As Anil Dash observed, in conversation with Jay Rosen, professor of journalism at NYU, when two thirds of Americans get at least some of their news from social media, and platforms are making editorial decisions, those platforms are producing journalism; journalism unfettered by the ethical benchmarks imposed on conventional media. 

The social media are hostile territory for print and broadcast journalists, constrained as they are by regulatory codes. In an environment where anyone can post ‘news’, be that truth, untruth, information, misinformation or disinformation, without fear of consequence, the impact is far-reaching. For a journalist, the constant live feedback of likes, shares, comments and follows, as well as more insidious trolling, legal worries and the pressure to be connected round-the-clock, are implicitly linked to livelihood and career progression. Social media have become an essential and compulsive element of a professional journalist’s working life; one with the potential to cause envy, depression, anxiety and low self-esteem from a drip-drip torture of pressure that can’t be turned off.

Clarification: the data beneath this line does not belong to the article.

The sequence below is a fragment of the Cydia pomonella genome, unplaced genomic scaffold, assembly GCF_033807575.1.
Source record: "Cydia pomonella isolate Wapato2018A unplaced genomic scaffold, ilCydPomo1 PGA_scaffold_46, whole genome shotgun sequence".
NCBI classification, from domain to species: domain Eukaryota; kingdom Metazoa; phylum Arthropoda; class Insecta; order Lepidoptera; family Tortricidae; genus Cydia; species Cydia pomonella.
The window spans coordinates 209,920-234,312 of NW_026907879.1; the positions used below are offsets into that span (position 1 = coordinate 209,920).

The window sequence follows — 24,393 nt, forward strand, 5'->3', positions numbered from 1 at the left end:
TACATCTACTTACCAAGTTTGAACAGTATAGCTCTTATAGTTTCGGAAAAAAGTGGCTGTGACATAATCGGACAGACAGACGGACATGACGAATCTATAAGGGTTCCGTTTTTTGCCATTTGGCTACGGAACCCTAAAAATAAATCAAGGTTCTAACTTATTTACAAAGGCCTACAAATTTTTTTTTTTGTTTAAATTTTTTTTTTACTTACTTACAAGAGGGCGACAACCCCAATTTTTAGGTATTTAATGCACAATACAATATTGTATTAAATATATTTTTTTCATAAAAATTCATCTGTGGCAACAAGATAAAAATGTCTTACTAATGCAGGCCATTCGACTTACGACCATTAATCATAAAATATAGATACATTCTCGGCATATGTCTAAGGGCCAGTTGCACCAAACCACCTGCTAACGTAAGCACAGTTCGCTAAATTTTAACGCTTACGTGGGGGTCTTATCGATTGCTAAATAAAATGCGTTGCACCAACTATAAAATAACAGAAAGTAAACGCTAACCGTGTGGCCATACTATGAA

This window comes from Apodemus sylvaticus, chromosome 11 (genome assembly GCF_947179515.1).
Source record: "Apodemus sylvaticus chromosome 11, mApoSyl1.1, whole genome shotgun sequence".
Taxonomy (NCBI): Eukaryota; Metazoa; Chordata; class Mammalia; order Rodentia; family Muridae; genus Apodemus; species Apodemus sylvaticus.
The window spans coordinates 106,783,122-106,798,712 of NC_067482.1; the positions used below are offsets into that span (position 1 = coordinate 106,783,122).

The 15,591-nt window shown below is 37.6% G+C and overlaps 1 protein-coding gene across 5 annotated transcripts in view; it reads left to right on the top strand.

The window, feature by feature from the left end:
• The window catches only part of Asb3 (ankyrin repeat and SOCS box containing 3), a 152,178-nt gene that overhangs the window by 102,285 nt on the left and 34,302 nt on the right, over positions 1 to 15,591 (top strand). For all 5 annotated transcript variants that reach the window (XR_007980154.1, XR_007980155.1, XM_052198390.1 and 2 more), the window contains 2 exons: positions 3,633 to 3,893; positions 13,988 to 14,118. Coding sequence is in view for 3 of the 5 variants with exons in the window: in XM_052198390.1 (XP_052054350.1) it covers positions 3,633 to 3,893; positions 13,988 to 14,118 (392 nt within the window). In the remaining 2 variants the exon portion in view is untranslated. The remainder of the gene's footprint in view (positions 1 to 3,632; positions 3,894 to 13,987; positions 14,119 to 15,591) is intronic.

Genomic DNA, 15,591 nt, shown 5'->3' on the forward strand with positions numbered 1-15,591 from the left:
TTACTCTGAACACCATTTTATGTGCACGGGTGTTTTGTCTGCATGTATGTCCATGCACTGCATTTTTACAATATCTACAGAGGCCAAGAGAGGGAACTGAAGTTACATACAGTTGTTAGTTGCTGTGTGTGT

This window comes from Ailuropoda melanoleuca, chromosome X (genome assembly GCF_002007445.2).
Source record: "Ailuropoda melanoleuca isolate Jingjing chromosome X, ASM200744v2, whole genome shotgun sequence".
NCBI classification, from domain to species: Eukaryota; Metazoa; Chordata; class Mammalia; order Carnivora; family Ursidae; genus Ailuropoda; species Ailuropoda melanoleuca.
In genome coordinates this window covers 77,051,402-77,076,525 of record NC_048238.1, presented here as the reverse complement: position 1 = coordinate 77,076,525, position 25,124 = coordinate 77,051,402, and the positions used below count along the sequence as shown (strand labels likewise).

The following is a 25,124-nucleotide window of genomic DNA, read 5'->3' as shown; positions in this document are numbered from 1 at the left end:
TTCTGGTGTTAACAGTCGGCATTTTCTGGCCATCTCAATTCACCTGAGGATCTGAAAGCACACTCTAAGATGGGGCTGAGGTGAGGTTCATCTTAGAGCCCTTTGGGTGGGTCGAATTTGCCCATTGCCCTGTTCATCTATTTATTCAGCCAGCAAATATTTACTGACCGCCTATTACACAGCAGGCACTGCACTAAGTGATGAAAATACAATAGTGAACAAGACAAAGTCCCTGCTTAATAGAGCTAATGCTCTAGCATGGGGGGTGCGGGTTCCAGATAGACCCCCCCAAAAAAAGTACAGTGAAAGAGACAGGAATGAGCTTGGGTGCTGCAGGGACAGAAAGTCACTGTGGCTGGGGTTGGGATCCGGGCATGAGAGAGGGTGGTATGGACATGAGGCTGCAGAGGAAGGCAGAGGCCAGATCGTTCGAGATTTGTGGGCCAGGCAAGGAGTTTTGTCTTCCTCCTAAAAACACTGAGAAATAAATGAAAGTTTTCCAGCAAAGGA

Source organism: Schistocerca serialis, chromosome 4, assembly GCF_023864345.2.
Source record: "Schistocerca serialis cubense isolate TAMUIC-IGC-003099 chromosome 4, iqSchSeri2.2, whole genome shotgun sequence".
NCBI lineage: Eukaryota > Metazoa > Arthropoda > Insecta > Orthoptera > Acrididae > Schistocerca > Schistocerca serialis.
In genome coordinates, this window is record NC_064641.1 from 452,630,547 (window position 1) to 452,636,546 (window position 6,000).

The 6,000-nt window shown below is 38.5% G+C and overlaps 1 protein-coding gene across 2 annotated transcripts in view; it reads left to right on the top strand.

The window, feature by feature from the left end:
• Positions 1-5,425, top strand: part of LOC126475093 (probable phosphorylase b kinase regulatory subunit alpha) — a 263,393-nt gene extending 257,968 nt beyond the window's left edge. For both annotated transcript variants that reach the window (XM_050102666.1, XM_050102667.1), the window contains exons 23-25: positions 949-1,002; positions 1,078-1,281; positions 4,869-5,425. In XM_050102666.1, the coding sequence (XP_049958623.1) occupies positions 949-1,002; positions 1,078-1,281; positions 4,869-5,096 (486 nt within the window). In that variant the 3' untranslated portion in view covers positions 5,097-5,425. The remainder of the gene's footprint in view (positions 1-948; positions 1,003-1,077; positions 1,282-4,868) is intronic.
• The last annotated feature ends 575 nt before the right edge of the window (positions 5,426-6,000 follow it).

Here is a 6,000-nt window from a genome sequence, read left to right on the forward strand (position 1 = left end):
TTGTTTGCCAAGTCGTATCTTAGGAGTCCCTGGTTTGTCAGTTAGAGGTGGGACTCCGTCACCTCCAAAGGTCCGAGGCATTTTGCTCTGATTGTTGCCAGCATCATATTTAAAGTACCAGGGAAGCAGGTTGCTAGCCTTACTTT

Add to this already challenging environment, the fact that of the two thirds of US Facebookusers who treat it as a news source, only one quarter actually read the whole story (Pewresearch). It’s easy to see the odds are stacked. 

But knowledge is power. The revelations of the 2019 documentary, The Great Hack, blew wide open Cambridge Analytica’s use of the data of 87 million Facebook users to manipulate voters and evinced a startling response when the platform’s userbase and revenue growth began to flatline. It seems there are limits to the abuse of trust users are prepared to tolerate.